With Munich IAA Mobility (formerly the Frankfurt Auto Show) in full swing, I've been wading through a lot of kooky concept car renderings, trying to find a single design element with actual substance.
For instance, BMW's i Vision Circular is a compact car designed around the concept of recyclability. Some of the presentation is just renderings featuring call-outs highlighting recycled content…
…while other parts feature a lot of mood-board-like renderings that convey about as much functional information as an avant-garde fashion show.
But finally, I did actually find something noteworthy in this seemingly wacky seat:
Here the designers have at least taken a stab at a concept for how fully-recyclable automotive seating can be designed:
"The BMW i Vision Circular features a future-proof seating concept that uses only a few materials. The upholstery is made of recycled plastic which rests in an anodized aluminum frame. The back of the slim front seat shell is made of recycled plastic in a terrazzo look. There is a quick-release fastener for disassembly, allowing for metal and textile to be easily separated and reused according to type."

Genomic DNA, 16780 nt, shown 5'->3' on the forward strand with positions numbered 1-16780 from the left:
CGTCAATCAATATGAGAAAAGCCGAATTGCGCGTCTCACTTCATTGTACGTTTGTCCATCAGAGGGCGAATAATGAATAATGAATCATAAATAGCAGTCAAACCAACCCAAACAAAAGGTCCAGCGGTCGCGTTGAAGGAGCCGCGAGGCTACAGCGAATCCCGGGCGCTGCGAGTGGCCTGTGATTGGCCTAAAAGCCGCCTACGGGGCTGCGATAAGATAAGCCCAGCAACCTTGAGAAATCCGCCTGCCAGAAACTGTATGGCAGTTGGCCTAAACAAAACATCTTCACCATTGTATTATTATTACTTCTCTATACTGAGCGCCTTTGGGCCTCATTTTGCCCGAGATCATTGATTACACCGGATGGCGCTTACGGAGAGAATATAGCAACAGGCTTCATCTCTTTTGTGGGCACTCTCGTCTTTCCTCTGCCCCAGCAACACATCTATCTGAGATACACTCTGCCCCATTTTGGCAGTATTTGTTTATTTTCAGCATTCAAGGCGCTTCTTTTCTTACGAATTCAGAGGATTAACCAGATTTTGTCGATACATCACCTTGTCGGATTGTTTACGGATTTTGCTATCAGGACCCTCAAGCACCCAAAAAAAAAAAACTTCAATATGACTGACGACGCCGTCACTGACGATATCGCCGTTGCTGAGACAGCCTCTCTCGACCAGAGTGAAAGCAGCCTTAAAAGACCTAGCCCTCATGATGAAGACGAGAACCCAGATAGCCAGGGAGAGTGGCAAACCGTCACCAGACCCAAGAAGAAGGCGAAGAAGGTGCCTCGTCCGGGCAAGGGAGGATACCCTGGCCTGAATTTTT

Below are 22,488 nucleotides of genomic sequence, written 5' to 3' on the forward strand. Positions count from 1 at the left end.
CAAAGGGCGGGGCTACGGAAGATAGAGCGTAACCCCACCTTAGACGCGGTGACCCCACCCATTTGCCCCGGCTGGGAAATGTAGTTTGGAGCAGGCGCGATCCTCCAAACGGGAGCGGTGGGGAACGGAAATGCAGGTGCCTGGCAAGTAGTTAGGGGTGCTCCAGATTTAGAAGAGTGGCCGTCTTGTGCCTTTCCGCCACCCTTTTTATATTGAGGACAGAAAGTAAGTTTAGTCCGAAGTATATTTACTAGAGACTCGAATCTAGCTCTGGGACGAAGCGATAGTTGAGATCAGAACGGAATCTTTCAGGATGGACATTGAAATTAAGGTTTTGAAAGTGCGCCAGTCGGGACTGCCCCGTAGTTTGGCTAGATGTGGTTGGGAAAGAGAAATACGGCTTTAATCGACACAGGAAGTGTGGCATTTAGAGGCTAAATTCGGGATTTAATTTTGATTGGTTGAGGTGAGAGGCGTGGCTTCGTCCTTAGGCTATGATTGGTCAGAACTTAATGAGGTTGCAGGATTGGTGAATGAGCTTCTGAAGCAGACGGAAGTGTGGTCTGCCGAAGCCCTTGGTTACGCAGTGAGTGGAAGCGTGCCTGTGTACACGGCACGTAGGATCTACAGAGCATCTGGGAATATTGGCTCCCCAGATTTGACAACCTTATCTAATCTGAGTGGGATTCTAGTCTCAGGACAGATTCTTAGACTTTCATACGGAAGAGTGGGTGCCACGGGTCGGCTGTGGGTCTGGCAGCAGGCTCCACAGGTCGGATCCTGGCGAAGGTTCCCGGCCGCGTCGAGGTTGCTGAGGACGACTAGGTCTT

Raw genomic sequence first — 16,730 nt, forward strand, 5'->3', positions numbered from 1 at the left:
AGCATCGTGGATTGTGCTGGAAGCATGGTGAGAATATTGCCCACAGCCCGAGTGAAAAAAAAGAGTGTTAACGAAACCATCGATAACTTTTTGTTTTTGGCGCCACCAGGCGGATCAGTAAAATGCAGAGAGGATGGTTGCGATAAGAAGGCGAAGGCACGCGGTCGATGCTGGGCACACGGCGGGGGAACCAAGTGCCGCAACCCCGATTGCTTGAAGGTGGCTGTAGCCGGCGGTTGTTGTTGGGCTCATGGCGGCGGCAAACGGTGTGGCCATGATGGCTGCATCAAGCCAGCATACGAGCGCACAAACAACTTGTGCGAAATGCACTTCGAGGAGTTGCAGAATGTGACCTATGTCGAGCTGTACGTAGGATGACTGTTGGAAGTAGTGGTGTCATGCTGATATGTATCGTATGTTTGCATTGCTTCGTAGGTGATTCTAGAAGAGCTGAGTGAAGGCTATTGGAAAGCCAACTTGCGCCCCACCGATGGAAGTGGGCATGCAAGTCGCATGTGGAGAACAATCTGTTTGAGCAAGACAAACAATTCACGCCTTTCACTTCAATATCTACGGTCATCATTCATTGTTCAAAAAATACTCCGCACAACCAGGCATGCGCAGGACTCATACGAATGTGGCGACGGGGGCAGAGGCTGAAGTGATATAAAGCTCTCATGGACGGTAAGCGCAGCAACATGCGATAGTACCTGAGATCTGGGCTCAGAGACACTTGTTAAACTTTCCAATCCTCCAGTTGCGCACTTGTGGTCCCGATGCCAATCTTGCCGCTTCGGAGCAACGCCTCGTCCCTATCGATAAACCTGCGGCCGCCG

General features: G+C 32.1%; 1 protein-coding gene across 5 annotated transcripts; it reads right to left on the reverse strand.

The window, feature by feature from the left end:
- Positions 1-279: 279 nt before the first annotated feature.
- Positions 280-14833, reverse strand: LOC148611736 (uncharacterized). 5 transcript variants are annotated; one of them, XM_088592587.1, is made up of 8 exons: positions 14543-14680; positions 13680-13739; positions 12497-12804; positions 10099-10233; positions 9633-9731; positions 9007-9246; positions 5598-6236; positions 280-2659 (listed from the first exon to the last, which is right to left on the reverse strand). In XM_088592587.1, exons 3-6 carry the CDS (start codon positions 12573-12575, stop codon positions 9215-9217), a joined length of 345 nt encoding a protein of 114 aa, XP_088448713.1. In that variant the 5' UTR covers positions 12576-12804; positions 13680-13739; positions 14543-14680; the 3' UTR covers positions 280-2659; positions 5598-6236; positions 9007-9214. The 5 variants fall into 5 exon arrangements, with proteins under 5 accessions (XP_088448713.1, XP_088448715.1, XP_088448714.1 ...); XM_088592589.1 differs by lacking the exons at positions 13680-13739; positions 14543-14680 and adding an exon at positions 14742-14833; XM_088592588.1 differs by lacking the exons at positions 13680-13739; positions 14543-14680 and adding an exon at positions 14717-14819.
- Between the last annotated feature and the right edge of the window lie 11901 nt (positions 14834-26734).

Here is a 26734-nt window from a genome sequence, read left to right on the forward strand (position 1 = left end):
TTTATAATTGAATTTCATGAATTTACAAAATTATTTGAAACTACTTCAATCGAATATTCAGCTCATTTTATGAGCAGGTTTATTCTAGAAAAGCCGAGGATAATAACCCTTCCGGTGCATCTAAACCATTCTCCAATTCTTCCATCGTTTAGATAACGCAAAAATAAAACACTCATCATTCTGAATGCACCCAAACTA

I desperately want to see more on this. Is the framing designed in such a way that the single shown fastener is holding the entire assembly together (and what is the logic behind making it "quick-release")? Can this design support airbag modules? How would these elements work with a seat that actually had reclining functionality?